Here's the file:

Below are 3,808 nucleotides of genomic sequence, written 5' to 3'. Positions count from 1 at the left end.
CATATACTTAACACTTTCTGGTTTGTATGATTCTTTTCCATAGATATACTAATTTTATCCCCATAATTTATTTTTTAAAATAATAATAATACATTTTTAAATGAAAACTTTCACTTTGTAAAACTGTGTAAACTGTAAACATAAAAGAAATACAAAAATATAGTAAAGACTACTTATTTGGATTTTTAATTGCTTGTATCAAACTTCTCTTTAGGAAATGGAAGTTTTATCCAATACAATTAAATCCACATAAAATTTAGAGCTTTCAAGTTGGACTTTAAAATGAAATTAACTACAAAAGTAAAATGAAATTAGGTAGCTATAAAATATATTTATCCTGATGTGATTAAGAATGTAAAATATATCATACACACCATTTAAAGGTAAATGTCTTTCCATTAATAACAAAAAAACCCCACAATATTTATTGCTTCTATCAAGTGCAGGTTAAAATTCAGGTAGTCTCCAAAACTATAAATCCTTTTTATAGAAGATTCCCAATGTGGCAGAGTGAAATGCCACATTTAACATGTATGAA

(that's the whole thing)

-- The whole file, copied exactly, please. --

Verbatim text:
Below are 3,808 nucleotides of genomic sequence, written 5' to 3'. Positions count from 1 at the left end.
CATATACTTAACACTTTCTGGTTTGTATGATTCTTTTCCATAGATATACTAATTTTATCCCCATAATTTATTTTTTAAAATAATAATAATACATTTTTAAATGAAAACTTTCACTTTGTAAAACTGTGTAAACTGTAAACATAAAAGAAATACAAAAATATAGTAAAGACTACTTATTTGGATTTTTAATTGCTTGTATCAAACTTCTCTTTAGGAAATGGAAGTTTTATCCAATACAATTAAATCCACATAAAATTTAGAGCTTTCAAGTTGGACTTTAAAATGAAATTAACTACAAAAGTAAAATGAAATTAGGTAGCTATAAAATATATTTATCCTGATGTGATTAAGAATGTAAAATATATCATACACACCATTTAAAGGTAAATGTCTTTCCATTAATAACAAAAAAACCCCACAATATTTATTGCTTCTATCAAGTGCAGGTTAAAATTCAGGTAGTCTCCAAAACTATAAATCCTTTTTATAGAAGATTCCCAATGTGGCAGAGTGAAATGCCACATTTAACATGTATGAA